Purpose: The aims were to: (1) describe what dentists from a multi-region network consider as important factors when assessing caries risk in children, and (2) test for differences as a function of practice characteristics.
Methods: This study surveyed 509 Dental Practice-based Research Network (DPBRN; www.DentalPBRN.org) dentists who perform restorative dentistry on patients ages 6-18. DPBRN is a consortium of participating practices and dental organizations that comprises five regions: AL/MS: Alabama/Mississippi; FL/GA: Florida/Georgia; MN: dentists employed by HealthPartners and private practitioners in Minnesota; PDA: Permanente Dental Associates in cooperation with Kaiser Permanente Center for Health Research; and SK: Denmark, Norway, and Sweden.
Results: Sixty-nine percent of network dentists reported performing on a regular basis caries risk assessment of some variety, and 12% assess caries risk using a special risk assessment form. Some regional and practice model differences were evident. Regions where dentists most often were in a private practice model (FL/GA, AL/MS) were the least likely to perform caries risk assessment. Regions consisting mostly of large group practices (PDA, MN) were the most likely to use a special form for caries risk assessment. More-recent graduates from dental school were more likely to use caries risk assessment in their practice when compared to older graduates. Current oral hygiene, decreased salivary flow, and the presence of active caries were rated as the most important caries factors. We also observed considerable variability in dentists' views of the importance of specific caries risk factors in treatment planning, and only weak evidence that caries risk assessment is driving clinical practice when preventive treatment recommendations are being considered.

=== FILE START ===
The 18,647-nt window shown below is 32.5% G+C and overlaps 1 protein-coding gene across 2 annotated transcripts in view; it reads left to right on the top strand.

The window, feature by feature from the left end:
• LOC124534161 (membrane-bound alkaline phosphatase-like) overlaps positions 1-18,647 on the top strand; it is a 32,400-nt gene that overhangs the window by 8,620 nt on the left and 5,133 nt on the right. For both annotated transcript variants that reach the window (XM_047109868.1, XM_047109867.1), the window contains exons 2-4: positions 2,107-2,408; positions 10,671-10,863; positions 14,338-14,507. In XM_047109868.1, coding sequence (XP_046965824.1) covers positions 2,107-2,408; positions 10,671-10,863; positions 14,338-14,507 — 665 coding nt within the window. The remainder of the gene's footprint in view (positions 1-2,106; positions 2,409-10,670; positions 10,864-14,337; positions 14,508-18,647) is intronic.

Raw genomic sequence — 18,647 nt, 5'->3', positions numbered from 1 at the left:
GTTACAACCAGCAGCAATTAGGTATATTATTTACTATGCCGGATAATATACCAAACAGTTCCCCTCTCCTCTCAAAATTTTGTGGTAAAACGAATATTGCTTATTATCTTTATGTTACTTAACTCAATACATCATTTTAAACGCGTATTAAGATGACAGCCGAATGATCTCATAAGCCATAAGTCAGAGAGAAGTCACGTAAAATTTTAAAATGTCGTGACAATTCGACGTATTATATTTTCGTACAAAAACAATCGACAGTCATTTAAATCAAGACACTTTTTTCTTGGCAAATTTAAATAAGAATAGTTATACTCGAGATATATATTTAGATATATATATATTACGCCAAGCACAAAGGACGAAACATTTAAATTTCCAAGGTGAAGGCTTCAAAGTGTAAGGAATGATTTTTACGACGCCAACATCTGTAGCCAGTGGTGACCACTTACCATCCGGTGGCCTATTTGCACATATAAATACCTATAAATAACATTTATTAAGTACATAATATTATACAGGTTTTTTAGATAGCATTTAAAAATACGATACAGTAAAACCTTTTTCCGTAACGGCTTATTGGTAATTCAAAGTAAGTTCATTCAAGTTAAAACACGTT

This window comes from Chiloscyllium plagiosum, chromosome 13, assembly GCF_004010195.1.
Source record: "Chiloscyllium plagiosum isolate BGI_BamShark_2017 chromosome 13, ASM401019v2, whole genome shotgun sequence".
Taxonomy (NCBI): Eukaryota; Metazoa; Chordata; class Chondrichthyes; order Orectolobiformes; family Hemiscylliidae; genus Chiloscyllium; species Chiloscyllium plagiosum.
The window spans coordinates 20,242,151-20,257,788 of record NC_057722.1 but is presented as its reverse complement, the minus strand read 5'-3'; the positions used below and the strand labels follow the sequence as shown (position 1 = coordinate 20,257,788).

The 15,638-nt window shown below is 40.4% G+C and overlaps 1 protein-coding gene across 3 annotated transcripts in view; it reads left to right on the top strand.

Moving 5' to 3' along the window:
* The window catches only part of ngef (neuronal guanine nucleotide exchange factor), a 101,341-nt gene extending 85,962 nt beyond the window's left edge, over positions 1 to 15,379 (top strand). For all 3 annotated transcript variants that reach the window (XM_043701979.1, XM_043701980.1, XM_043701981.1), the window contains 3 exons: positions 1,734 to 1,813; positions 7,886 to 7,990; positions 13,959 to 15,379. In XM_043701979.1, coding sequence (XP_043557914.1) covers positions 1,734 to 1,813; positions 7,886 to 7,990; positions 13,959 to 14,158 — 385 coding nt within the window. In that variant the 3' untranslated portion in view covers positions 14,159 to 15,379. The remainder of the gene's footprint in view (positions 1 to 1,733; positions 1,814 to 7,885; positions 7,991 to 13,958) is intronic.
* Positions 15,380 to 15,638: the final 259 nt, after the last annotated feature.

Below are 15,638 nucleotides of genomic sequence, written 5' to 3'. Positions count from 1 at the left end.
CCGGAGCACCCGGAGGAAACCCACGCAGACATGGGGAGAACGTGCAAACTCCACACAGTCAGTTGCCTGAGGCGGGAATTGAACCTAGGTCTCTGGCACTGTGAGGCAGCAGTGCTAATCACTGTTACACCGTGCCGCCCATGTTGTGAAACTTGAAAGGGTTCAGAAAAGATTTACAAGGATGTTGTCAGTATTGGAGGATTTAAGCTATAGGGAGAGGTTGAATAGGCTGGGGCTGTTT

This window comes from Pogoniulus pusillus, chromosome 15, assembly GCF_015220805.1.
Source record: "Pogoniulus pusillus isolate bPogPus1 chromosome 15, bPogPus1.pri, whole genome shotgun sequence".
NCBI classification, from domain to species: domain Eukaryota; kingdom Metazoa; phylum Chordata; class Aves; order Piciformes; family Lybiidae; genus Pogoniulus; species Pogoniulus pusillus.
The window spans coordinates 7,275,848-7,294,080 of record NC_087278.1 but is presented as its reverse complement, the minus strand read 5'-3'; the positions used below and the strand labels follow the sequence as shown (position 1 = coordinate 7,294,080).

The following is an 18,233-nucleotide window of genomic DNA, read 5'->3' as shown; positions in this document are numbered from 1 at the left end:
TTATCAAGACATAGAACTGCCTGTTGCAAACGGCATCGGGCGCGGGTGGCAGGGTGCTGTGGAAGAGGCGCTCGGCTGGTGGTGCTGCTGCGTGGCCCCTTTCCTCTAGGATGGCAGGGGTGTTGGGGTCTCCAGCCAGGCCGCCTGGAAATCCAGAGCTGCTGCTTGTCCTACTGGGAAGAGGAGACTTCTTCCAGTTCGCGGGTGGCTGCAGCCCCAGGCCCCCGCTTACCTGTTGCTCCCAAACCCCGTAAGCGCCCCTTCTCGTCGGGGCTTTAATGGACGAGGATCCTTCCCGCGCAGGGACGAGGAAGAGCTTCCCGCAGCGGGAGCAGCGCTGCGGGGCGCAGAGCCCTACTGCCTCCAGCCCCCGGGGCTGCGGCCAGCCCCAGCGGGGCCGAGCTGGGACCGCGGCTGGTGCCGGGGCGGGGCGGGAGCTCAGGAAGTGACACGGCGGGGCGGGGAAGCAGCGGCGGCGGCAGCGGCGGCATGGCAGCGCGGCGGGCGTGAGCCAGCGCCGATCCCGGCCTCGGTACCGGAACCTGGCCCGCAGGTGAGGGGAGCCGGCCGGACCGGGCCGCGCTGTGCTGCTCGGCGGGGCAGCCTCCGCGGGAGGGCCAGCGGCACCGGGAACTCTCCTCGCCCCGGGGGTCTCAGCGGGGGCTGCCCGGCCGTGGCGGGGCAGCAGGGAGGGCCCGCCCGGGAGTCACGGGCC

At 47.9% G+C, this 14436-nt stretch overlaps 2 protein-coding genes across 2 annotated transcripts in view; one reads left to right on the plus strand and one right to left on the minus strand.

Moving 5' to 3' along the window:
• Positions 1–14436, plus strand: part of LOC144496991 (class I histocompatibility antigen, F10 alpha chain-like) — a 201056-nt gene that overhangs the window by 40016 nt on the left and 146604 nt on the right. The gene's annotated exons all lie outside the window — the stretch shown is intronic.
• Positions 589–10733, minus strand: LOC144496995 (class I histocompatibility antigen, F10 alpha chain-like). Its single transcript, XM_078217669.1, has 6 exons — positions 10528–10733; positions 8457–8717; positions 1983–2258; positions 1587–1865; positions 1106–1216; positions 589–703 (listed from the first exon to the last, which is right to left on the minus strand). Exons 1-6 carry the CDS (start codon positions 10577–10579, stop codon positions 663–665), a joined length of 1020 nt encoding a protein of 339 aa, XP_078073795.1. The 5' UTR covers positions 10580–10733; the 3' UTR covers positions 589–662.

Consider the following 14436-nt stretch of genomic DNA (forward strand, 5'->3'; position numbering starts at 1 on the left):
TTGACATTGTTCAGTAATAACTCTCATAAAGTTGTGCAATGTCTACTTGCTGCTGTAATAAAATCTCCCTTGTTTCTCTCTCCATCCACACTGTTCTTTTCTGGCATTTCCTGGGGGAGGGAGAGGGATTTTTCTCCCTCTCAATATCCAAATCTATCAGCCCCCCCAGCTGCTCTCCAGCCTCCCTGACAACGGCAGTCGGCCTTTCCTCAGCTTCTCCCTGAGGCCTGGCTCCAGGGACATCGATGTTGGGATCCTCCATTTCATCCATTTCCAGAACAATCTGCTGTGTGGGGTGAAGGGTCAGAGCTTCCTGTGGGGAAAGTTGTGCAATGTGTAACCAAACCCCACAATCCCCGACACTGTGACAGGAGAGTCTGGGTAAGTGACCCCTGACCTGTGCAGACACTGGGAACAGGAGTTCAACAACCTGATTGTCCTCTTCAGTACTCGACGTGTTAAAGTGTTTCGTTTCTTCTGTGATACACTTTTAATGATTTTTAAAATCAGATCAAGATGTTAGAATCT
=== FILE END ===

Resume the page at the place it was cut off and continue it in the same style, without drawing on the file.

Conclusion: These data suggest significant differences in caries risk assessment routines as a function of practice characteristics. Not all private practice dentists assess caries risk. Support: DE 16746, DE 16747.